The human Bust through art history has always been an object that I never really cared for even though all of them were rare artifacts and works of historical importance that I have viewed at a museum or in a art history class or in a book.
I think what really bothered me about the historical bust that emerged years after the reinaissance was the artist tradition of making a piece that could be viewed with a little bit of height but to do this they had to place the real art on a plinth and every artist tried their best to incorporate the plinth into the design of their bust. A plinth is an architectural element that it is used in buildings as decoration but at the same time as part of the structure. No matter how nicely designed on a bust it never seemed to relate or connect gracefully to a floating torso IMHO.
My personal work has been pushing toward more steel wire sculpture and recently I made a nice connection with Timothy Tew the owner of TEW Galleries in Atlanta. Timothy and I had some conversations about what I do and why I do it and how my work might fit with his other artists and gallery and it was refreshing and new for me to be challenged to explain my point of view with him. Some time had past and then he called to try my work out with 2 wire heads.
Over this year I have done many wire heads and my approach is to make them iconic and to build them as a simple and graphic cone of a neck with a simple and graphic male or female head attached. With Timothy’s request I used this opportunity to push the portrait to an area of sculpture that I didn’t really like but within that dislike I thought that it might also push myself to make something contemporary and interesting so I tried out the bust.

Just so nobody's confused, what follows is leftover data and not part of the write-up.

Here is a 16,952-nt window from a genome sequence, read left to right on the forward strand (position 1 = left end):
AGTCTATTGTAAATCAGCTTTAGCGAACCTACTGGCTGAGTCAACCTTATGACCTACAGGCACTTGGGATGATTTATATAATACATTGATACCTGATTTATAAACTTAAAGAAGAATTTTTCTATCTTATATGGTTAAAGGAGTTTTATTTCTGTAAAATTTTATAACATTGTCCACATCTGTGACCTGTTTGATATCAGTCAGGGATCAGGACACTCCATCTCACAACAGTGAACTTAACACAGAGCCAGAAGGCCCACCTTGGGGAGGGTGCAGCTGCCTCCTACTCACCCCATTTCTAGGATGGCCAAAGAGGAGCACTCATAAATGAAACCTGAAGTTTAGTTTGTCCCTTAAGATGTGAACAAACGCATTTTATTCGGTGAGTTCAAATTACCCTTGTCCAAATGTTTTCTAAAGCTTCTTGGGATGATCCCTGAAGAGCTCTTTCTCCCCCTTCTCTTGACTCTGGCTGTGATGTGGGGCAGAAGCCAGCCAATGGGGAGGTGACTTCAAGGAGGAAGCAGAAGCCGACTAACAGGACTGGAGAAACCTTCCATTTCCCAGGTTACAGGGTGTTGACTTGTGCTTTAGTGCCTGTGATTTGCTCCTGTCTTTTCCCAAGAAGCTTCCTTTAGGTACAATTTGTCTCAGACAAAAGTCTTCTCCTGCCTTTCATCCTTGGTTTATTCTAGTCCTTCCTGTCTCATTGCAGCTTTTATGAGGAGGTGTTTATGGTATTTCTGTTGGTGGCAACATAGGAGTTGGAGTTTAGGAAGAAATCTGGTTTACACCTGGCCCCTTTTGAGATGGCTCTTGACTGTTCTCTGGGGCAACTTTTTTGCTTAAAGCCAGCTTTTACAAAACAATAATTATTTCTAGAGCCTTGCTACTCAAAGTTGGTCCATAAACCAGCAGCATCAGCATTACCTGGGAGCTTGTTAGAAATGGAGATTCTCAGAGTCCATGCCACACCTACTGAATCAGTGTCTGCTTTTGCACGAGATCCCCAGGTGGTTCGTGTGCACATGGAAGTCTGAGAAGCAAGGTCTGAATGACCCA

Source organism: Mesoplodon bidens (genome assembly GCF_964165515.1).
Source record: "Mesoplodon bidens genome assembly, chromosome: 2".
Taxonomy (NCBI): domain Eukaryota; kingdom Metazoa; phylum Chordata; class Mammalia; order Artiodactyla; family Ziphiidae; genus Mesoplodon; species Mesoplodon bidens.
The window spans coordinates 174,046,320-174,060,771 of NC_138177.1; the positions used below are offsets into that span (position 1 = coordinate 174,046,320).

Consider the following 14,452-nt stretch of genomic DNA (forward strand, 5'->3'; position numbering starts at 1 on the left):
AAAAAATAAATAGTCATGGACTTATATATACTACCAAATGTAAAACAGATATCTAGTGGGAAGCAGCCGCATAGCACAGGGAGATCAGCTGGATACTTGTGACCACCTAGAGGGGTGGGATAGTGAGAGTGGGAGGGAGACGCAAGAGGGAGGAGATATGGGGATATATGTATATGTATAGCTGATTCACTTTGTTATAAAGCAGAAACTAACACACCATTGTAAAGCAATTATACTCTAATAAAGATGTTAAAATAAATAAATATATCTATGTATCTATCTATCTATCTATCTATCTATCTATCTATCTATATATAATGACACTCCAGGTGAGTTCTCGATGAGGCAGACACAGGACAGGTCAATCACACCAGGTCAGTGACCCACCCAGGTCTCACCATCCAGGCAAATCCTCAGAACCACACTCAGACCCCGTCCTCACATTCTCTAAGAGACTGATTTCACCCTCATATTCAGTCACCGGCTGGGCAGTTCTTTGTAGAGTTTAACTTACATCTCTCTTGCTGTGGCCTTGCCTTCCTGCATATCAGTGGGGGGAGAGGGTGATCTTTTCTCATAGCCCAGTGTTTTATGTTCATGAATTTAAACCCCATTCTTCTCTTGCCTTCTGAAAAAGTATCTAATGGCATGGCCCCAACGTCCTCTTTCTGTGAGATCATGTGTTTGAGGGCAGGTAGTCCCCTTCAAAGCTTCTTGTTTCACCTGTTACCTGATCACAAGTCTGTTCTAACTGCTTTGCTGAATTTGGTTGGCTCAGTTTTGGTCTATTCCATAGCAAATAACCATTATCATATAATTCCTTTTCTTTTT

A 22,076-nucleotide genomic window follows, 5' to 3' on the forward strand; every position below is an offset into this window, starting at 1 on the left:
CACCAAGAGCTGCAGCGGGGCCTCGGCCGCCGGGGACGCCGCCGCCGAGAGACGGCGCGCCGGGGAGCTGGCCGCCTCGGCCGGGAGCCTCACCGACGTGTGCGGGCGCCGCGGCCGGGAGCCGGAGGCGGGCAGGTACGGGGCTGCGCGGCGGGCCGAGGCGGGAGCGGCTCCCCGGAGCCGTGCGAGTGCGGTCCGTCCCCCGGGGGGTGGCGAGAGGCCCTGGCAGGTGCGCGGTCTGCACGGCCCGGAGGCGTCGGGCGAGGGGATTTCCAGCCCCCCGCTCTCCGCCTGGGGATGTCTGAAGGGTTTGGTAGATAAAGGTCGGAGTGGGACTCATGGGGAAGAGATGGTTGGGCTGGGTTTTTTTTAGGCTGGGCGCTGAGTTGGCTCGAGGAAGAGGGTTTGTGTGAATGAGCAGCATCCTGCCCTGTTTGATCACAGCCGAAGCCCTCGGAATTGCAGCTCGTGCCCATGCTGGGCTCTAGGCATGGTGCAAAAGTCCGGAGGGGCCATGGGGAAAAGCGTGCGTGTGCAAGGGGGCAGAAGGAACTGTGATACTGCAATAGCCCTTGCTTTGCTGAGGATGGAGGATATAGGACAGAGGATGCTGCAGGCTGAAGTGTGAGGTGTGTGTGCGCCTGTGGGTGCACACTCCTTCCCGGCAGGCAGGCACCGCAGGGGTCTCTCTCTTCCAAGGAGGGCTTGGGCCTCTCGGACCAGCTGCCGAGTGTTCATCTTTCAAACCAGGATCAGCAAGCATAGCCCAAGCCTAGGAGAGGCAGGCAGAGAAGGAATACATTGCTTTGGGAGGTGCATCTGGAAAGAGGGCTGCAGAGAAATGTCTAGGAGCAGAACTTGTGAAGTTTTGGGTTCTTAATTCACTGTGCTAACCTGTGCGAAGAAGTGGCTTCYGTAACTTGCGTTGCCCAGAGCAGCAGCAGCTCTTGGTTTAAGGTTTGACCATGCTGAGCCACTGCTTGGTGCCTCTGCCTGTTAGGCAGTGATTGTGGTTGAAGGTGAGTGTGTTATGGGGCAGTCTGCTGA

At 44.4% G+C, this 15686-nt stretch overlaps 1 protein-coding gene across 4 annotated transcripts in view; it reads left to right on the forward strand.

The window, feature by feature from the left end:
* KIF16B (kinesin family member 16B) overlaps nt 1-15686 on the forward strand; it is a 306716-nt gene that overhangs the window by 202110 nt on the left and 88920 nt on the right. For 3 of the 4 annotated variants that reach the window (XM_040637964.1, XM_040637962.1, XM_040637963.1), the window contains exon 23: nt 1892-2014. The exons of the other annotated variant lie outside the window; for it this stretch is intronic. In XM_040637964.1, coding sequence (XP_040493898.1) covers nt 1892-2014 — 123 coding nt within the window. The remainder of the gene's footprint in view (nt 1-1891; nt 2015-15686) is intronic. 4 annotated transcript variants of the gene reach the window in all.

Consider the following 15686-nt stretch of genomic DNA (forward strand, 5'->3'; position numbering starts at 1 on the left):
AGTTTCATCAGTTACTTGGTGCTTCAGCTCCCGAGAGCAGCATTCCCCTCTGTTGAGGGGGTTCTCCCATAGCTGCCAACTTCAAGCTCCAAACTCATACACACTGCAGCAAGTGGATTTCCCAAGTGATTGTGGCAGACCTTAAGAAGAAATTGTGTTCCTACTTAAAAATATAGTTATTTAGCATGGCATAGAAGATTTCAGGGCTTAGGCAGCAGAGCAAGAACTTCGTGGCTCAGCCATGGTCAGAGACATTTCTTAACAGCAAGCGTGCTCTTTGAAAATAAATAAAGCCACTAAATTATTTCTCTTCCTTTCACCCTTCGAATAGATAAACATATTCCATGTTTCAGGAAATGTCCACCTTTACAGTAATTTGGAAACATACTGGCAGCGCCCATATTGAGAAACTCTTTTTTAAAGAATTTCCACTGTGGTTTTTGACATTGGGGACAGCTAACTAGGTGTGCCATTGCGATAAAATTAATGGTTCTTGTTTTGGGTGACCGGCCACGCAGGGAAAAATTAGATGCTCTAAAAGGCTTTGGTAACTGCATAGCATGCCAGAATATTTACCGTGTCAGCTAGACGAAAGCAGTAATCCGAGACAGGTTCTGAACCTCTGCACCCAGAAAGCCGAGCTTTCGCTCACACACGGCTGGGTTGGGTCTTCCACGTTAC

So I started to google the bust in history and I found out some very cool historical facts. We all know that sculpted heads from classical antiquity are sometimes displayed as busts. Did you know that these busts are often fragments from full-body statues? I had no idea. Many of the busts that survived from classical antiquity were originally created to be inserted into a pre-existing body. These pre-existing bodies were generic blanks and I would imagine that they were made from some natural fiber material that didn't survive time. This has to be the first use of stock art in history.
So I made these 2 pieces for Timothy. I am super happy to now be showing my work in his gallery along side his other artists and I am hopeful for my work to connect with Atlanta. Thank you Timothy and Jules!